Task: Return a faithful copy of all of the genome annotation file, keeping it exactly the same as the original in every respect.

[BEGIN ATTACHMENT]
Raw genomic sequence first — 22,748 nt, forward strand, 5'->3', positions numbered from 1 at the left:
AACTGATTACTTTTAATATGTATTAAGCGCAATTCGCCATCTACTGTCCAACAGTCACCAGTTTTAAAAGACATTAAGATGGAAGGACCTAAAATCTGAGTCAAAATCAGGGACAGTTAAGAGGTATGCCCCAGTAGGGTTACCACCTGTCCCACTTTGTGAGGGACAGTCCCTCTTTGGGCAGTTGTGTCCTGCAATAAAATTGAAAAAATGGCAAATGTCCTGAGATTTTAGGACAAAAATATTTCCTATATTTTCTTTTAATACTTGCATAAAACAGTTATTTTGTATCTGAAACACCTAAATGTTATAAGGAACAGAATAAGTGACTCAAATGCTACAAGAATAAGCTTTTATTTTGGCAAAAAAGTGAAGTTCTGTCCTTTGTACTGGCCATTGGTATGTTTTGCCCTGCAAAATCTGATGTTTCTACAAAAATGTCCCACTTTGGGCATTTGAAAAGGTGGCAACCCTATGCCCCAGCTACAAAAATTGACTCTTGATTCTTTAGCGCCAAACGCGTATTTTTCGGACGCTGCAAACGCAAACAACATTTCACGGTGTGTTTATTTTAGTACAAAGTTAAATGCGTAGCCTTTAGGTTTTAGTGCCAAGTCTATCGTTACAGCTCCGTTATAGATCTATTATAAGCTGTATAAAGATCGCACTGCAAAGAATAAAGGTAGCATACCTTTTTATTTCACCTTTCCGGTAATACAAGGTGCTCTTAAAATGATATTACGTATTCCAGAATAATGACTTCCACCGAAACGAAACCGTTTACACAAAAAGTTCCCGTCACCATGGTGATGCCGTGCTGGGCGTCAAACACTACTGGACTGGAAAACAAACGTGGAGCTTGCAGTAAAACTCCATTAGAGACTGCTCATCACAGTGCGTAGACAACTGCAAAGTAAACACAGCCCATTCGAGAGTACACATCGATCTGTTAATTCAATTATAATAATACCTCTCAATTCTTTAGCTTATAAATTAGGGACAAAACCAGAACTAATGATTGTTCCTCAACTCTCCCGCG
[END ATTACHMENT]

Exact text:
Raw genomic sequence first — 22,748 nt, forward strand, 5'->3', positions numbered from 1 at the left:
AACTGATTACTTTTAATATGTATTAAGCGCAATTCGCCATCTACTGTCCAACAGTCACCAGTTTTAAAAGACATTAAGATGGAAGGACCTAAAATCTGAGTCAAAATCAGGGACAGTTAAGAGGTATGCCCCAGTAGGGTTACCACCTGTCCCACTTTGTGAGGGACAGTCCCTCTTTGGGCAGTTGTGTCCTGCAATAAAATTGAAAAAATGGCAAATGTCCTGAGATTTTAGGACAAAAATATTTCCTATATTTTCTTTTAATACTTGCATAAAACAGTTATTTTGTATCTGAAACACCTAAATGTTATAAGGAACAGAATAAGTGACTCAAATGCTACAAGAATAAGCTTTTATTTTGGCAAAAAAGTGAAGTTCTGTCCTTTGTACTGGCCATTGGTATGTTTTGCCCTGCAAAATCTGATGTTTCTACAAAAATGTCCCACTTTGGGCATTTGAAAAGGTGGCAACCCTATGCCCCAGCTACAAAAATTGACTCTTGATTCTTTAGCGCCAAACGCGTATTTTTCGGACGCTGCAAACGCAAACAACATTTCACGGTGTGTTTATTTTAGTACAAAGTTAAATGCGTAGCCTTTAGGTTTTAGTGCCAAGTCTATCGTTACAGCTCCGTTATAGATCTATTATAAGCTGTATAAAGATCGCACTGCAAAGAATAAAGGTAGCATACCTTTTTATTTCACCTTTCCGGTAATACAAGGTGCTCTTAAAATGATATTACGTATTCCAGAATAATGACTTCCACCGAAACGAAACCGTTTACACAAAAAGTTCCCGTCACCATGGTGATGCCGTGCTGGGCGTCAAACACTACTGGACTGGAAAACAAACGTGGAGCTTGCAGTAAAACTCCATTAGAGACTGCTCATCACAGTGCGTAGACAACTGCAAAGTAAACACAGCCCATTCGAGAGTACACATCGATCTGTTAATTCAATTATAATAATACCTCTCAATTCTTTAGCTTATAAATTAGGGACAAAACCAGAACTAATGATTGTTCCTCAACTCTCCCGCG